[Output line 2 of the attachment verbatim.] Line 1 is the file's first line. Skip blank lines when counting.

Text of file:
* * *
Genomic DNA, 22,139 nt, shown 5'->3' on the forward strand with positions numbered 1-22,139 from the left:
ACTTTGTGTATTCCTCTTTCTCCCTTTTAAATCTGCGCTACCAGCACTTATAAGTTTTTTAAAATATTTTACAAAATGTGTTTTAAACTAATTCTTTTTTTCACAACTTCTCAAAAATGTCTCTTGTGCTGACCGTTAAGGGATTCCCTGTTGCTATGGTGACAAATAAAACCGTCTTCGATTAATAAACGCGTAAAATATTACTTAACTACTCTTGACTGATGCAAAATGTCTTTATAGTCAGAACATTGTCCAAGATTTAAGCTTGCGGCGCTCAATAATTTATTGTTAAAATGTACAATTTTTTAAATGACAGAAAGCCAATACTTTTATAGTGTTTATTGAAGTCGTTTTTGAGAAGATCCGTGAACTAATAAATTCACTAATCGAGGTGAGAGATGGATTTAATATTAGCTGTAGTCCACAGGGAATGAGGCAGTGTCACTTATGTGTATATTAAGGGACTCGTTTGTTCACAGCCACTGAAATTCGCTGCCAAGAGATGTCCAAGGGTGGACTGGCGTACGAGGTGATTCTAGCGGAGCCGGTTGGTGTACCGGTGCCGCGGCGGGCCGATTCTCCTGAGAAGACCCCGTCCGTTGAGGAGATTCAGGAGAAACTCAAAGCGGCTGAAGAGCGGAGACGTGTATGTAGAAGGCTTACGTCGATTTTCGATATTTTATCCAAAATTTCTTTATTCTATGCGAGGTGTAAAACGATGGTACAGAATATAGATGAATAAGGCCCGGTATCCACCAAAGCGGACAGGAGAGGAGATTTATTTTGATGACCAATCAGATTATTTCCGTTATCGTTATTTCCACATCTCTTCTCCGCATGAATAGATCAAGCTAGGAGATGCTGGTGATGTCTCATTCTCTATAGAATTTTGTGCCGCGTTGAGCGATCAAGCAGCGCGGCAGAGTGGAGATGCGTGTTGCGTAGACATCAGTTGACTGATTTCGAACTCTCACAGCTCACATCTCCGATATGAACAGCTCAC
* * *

ACTTTGTGTATTCCTCTTTCTCCCTTTTAAATCTGCGCTACCAGCACTTATAAGTTTTTTAAAATATTTTACAAAATGTGTTTTAAACTAATTCTTTTTTTCACAACTTCTCAAAAATGTCTCTTGTGCTGACCGTTAAGGGATTCCCTGTTGCTATGGTGACAAATAAAACCGTCTTCGATTAATAAACGCGTAAAATATTACTTAACTACTCTTGACTGATGCAAAATGTCTTTATAGTCAGAACATTGTCCAAGATTTAAGCTTGCGGCGCTCAATAATTTATTGTTAAAATGTACAATTTTTTAAATGACAGAAAGCCAATACTTTTATAGTGTTTATTGAAGTCGTTTTTGAGAAGATCCGTGAACTAATAAATTCACTAATCGAGGTGAGAGATGGATTTAATATTAGCTGTAGTCCACAGGGAATGAGGCAGTGTCACTTATGTGTATATTAAGGGACTCGTTTGTTCACAGCCACTGAAATTCGCTGCCAAGAGATGTCCAAGGGTGGACTGGCGTACGAGGTGATTCTAGCGGAGCCGGTTGGTGTACCGGTGCCGCGGCGGGCCGATTCTCCTGAGAAGACCCCGTCCGTTGAGGAGATTCAGGAGAAACTCAAAGCGGCTGAAGAGCGGAGACGTGTATGTAGAAGGCTTACGTCGATTTTCGATATTTTATCCAAAATTTCTTTATTCTATGCGAGGTGTAAAACGATGGTACAGAATATAGATGAATAAGGCCCGGTATCCACCAAAGCGGACAGGAGAGGAGATTTATTTTGATGACCAATCAGATTATTTCCGTTATCGTTATTTCCACATCTCTTCTCCGCATGAATAGATCAAGCTAGGAGATGCTGGTGATGTCTCATTCTCTATAGAATTTTGTGCCGCGTTGAGCGATCAAGCAGCGCGGCAGAGTGGAGATGCGTGTTGCGTAGACATCAGTTGACTGATTTCGAACTCTCACAGCTCACATCTCCGATATGAACAGCTCAC